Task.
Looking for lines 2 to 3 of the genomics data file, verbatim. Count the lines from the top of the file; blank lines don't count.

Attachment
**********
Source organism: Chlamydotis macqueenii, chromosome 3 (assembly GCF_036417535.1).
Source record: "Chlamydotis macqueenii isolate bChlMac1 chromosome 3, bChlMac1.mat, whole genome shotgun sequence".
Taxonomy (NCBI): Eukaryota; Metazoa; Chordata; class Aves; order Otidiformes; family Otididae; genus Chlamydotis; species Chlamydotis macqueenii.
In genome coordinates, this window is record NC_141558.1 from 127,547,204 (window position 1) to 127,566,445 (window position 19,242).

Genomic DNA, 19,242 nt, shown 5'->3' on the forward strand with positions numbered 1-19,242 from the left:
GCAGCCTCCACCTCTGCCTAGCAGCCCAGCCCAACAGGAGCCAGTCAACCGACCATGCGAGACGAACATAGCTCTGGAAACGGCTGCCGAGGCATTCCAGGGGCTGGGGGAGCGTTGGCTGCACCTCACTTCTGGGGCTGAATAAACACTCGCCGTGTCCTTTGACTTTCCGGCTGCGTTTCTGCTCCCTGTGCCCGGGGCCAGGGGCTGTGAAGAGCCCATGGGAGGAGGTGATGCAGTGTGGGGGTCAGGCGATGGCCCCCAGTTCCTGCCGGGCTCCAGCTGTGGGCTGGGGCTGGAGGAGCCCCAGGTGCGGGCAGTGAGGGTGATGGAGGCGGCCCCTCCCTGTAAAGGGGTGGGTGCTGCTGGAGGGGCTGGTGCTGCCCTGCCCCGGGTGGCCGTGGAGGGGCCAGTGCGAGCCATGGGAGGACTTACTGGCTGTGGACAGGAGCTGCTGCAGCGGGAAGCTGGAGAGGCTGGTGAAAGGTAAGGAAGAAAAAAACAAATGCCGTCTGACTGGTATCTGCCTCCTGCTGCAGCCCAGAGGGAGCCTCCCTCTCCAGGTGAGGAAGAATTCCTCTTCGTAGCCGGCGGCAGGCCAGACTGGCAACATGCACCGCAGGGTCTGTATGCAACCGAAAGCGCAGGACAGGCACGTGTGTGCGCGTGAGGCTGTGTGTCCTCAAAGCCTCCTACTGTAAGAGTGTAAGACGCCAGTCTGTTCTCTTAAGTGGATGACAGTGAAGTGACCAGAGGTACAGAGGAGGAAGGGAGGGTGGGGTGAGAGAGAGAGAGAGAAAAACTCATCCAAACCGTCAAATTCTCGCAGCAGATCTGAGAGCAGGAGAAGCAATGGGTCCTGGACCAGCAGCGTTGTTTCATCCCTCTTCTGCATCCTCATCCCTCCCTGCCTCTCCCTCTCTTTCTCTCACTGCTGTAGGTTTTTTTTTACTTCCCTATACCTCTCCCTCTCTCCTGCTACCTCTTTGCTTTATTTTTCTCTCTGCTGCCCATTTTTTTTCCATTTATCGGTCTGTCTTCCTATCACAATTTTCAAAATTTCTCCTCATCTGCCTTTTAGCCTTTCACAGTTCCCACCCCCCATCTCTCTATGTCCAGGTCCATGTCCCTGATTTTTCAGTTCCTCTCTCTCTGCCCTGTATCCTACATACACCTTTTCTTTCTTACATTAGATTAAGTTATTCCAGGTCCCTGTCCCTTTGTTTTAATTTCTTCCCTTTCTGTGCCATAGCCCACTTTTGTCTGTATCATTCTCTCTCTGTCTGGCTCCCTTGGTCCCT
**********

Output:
Source record: "Chlamydotis macqueenii isolate bChlMac1 chromosome 3, bChlMac1.mat, whole genome shotgun sequence".
Taxonomy (NCBI): Eukaryota; Metazoa; Chordata; class Aves; order Otidiformes; family Otididae; genus Chlamydotis; species Chlamydotis macqueenii.